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Vol. 17, No. 48 Week of November 25, 2012
Providing coverage of Alaska and northern Canada's oil and gas industry

Explorers 2012: Environmental and subsistence concerns

Environmental protection and respect for the rights of local subsistence hunters form key components of any endeavor to explore in the Alaska Arctic offshore.

And from the start of its recent Alaska Arctic exploration venture, Shell has had to face the concerns of the North Slope Native communities about the potential impacts of offshore industrial activities on the subsistence hunting of marine mammals, in particular bowhead whales — following some initial, ambitious plans for the simultaneous use of two drilling rigs in the Beaufort Sea, the company scaled back its expectations, committing to the use of just a single drilling rig in each Alaska Arctic sea, and to the drilling of a just a limited number of wells in each drilling season.

Mitigation measures

Shell has agreed to cease drilling in the Beaufort Sea during the annual subsistence whale hunt and to remove drilling waste from its Beaufort Sea drilling operations, for disposal outside the Arctic. The company has implemented a system of communications centers in North Slope villages, with the objective of achieving effective communications between offshore oil operations and community subsistence hunting activities.

In reflecting on experience in deploying Shell’s drilling fleet in the 2012 open water season, Pete Slaiby, Shell’s vice president in Alaska, told Petroleum News that local subsistence advisors, stationed in the villages, had proved particularly effective in notifying Shell about subsistence activities, to avoid conflicts between those activities and industrial operations. And Shell has investigated any reports of disturbance to caribou hunting, for example, he said.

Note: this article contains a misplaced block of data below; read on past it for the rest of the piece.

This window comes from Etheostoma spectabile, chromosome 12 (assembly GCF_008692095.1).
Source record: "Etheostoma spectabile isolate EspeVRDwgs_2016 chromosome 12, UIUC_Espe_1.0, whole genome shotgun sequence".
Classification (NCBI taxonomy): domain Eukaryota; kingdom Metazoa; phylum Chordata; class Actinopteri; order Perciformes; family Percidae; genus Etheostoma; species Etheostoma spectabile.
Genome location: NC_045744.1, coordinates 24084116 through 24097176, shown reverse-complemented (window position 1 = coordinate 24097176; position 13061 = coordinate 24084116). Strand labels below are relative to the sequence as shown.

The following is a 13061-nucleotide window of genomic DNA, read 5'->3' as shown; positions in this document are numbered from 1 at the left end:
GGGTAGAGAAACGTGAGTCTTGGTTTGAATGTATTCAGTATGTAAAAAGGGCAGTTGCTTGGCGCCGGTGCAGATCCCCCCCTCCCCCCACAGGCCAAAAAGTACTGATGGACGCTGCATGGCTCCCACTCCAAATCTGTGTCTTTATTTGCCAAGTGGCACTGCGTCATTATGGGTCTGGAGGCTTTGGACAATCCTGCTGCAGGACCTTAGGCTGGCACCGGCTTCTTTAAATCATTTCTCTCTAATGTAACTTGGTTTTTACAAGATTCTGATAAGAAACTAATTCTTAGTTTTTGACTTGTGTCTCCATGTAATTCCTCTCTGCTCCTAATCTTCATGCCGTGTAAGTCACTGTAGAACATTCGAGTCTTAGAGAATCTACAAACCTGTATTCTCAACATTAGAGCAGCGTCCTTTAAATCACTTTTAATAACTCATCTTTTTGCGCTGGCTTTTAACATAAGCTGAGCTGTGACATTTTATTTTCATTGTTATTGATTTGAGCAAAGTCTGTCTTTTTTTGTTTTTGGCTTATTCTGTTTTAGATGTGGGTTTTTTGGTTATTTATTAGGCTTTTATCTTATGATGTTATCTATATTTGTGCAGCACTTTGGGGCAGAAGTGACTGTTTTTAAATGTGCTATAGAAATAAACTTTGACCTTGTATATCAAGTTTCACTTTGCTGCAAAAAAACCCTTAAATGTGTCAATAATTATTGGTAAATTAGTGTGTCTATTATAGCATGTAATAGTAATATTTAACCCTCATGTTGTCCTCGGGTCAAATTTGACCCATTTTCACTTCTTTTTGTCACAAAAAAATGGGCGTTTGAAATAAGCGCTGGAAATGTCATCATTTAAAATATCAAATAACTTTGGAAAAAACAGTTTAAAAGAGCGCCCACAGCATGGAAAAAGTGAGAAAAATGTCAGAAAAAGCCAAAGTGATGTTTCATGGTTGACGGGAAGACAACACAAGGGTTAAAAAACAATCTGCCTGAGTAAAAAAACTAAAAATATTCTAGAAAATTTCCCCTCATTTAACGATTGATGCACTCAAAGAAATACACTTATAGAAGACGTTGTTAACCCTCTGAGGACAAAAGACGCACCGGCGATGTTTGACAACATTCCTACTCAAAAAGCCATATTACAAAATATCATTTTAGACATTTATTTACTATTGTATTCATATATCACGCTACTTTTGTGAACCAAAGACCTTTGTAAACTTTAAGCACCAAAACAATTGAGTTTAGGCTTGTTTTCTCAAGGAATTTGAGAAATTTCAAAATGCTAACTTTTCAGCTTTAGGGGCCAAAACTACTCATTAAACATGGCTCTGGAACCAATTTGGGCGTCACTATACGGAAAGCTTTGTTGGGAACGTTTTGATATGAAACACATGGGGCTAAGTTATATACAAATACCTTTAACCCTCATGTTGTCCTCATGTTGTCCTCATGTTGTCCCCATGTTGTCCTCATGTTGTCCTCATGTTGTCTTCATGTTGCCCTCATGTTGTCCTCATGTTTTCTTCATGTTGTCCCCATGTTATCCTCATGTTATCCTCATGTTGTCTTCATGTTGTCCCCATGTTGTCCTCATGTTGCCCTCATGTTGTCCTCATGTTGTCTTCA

Oil spill risk

With the risk of a major oil spill probably being the biggest environmental concern with Arctic offshore oil activities, Shell has adopted a policy of maintaining a self-sufficient oil spill response capability while also placing a high priority on spill prevention through factors such as effective well planning and the remote monitoring of drilling progress.

In addition to its capping and containment systems, designed to prevent the flow of oil into the ocean, the company has a response fleet that includes a purpose-built, ice-capable response vessel, spill response barges and a 513,000-barrel capacity, ice-class, double hulled oil tanker.

The oil spill response fleet is designed for deployment in parallel with any offshore drilling operations, ready to swing into action in the event of an oil spill emergency. Shell’s spill contingency plans also include the deployment of nearshore and onshore spill response assets.

Environmental monitoring

From the perspective of gathering environmental data for assessing and determining the environmental impacts of Arctic outer continental shelf oil exploration and development, Shell and other companies involved in exploring the Chukchi and Beaufort seas have been conducting a multi-year environmental monitoring program, primarily involving the collection of data about marine mammal activity through the use of offshore acoustic recorders.

Shell, ConocoPhillips and Statoil have also been conducting environmental research around their potential Chukchi Sea drill sites, obtaining detailed information about the marine environment in these areas.

And in November 2010 Shell and the North Slope Borough initiated a joint program of scientific research into the offshore environment.

NPR-A studies

In anticipation of the need for an oil pipeline across the National Petroleum Reserve-Alaska, to ship future Chukchi Sea oil production to the central North Slope, Shell has been conducting an environmental study across the reserve. Carried out by Shell scientists and working through an arrangement with Olgoonik Corp., the Native corporation for the Chukchi Sea coastal village of Wainwright, the study has been developing a baseline of biological data, as well as studying hydrology and archaeological sites, Pete Slaiby, Shell’s vice president in Alaska, told Petroleum News Sept. 28.

But controversy continues about the merits or otherwise of exploring for oil on the Arctic outer continental shelf. Some say that cleaning up an oil spill in ice-laden Arctic waters would be impractical using current technologies. Some say that not enough is known about the delicate Arctic offshore environment.

Shell, for its part, says that it has the information, procedures and technologies in place to proceed safely with some exploration drilling, and government regulators appear at this point to concur with Shell’s position.

—Alan Bailey

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